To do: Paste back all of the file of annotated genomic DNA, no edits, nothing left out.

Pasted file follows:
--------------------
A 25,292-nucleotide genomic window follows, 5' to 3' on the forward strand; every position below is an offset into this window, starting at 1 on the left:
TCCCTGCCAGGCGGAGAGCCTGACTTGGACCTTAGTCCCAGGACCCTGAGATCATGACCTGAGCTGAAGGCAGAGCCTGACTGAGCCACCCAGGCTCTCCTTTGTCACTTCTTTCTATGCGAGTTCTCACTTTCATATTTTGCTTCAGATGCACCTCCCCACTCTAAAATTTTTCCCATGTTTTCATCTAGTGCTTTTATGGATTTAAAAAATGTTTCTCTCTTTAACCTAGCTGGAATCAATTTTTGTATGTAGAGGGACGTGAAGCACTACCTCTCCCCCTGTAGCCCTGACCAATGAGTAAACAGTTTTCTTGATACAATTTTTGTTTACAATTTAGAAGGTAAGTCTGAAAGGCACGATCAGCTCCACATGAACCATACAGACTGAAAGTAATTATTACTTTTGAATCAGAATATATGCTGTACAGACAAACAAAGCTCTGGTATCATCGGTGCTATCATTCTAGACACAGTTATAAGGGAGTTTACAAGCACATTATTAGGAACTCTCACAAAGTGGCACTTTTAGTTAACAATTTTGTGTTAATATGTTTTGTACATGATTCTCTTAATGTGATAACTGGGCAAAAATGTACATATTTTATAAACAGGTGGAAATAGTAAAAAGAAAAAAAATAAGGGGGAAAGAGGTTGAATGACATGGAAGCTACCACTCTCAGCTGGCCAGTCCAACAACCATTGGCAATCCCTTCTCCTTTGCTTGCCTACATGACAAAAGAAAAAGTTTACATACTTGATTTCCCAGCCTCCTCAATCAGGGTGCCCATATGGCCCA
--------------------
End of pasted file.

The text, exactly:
A 25,292-nucleotide genomic window follows, 5' to 3' on the forward strand; every position below is an offset into this window, starting at 1 on the left:
TCCCTGCCAGGCGGAGAGCCTGACTTGGACCTTAGTCCCAGGACCCTGAGATCATGACCTGAGCTGAAGGCAGAGCCTGACTGAGCCACCCAGGCTCTCCTTTGTCACTTCTTTCTATGCGAGTTCTCACTTTCATATTTTGCTTCAGATGCACCTCCCCACTCTAAAATTTTTCCCATGTTTTCATCTAGTGCTTTTATGGATTTAAAAAATGTTTCTCTCTTTAACCTAGCTGGAATCAATTTTTGTATGTAGAGGGACGTGAAGCACTACCTCTCCCCCTGTAGCCCTGACCAATGAGTAAACAGTTTTCTTGATACAATTTTTGTTTACAATTTAGAAGGTAAGTCTGAAAGGCACGATCAGCTCCACATGAACCATACAGACTGAAAGTAATTATTACTTTTGAATCAGAATATATGCTGTACAGACAAACAAAGCTCTGGTATCATCGGTGCTATCATTCTAGACACAGTTATAAGGGAGTTTACAAGCACATTATTAGGAACTCTCACAAAGTGGCACTTTTAGTTAACAATTTTGTGTTAATATGTTTTGTACATGATTCTCTTAATGTGATAACTGGGCAAAAATGTACATATTTTATAAACAGGTGGAAATAGTAAAAAGAAAAAAAATAAGGGGGAAAGAGGTTGAATGACATGGAAGCTACCACTCTCAGCTGGCCAGTCCAACAACCATTGGCAATCCCTTCTCCTTTGCTTGCCTACATGACAAAAGAAAAAGTTTACATACTTGATTTCCCAGCCTCCTCAATCAGGGTGCCCATATGGCCCA